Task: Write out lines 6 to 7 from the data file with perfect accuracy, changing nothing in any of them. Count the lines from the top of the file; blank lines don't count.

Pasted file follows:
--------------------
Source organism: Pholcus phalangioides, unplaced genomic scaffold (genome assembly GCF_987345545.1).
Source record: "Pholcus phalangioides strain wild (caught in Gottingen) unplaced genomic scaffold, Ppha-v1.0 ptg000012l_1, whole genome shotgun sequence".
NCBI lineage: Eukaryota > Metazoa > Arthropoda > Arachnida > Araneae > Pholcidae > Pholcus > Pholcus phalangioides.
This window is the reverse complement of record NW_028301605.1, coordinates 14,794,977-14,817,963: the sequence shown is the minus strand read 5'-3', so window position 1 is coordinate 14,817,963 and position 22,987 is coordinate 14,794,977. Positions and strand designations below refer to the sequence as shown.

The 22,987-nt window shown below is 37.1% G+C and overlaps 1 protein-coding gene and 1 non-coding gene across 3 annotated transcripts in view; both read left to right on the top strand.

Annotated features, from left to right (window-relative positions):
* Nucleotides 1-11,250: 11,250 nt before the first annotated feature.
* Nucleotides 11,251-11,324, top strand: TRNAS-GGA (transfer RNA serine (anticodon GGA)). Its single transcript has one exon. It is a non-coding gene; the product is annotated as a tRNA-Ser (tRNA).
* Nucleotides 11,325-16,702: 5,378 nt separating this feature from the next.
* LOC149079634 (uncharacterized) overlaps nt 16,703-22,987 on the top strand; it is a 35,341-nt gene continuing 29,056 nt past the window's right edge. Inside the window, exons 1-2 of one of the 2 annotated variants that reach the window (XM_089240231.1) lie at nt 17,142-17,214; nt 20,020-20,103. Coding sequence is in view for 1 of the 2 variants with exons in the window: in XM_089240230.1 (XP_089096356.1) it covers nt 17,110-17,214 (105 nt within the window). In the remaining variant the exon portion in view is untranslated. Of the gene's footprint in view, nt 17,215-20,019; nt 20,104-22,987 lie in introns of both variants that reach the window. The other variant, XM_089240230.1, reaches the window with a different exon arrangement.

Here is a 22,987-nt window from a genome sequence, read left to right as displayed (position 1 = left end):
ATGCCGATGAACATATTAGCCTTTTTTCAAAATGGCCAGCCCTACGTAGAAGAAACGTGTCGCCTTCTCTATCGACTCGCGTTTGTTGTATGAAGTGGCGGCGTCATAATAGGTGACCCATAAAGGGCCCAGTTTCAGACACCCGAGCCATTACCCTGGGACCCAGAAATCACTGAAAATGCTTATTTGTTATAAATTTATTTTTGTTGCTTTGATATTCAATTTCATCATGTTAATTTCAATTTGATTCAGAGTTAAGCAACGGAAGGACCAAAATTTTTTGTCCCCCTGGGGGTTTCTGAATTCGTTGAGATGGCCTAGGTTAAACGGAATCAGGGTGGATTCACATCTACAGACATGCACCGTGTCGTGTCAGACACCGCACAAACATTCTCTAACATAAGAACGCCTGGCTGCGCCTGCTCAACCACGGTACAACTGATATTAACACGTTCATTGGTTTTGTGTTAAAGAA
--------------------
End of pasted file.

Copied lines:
Annotated features, from left to right (window-relative positions):
* Nucleotides 1-11,250: 11,250 nt before the first annotated feature.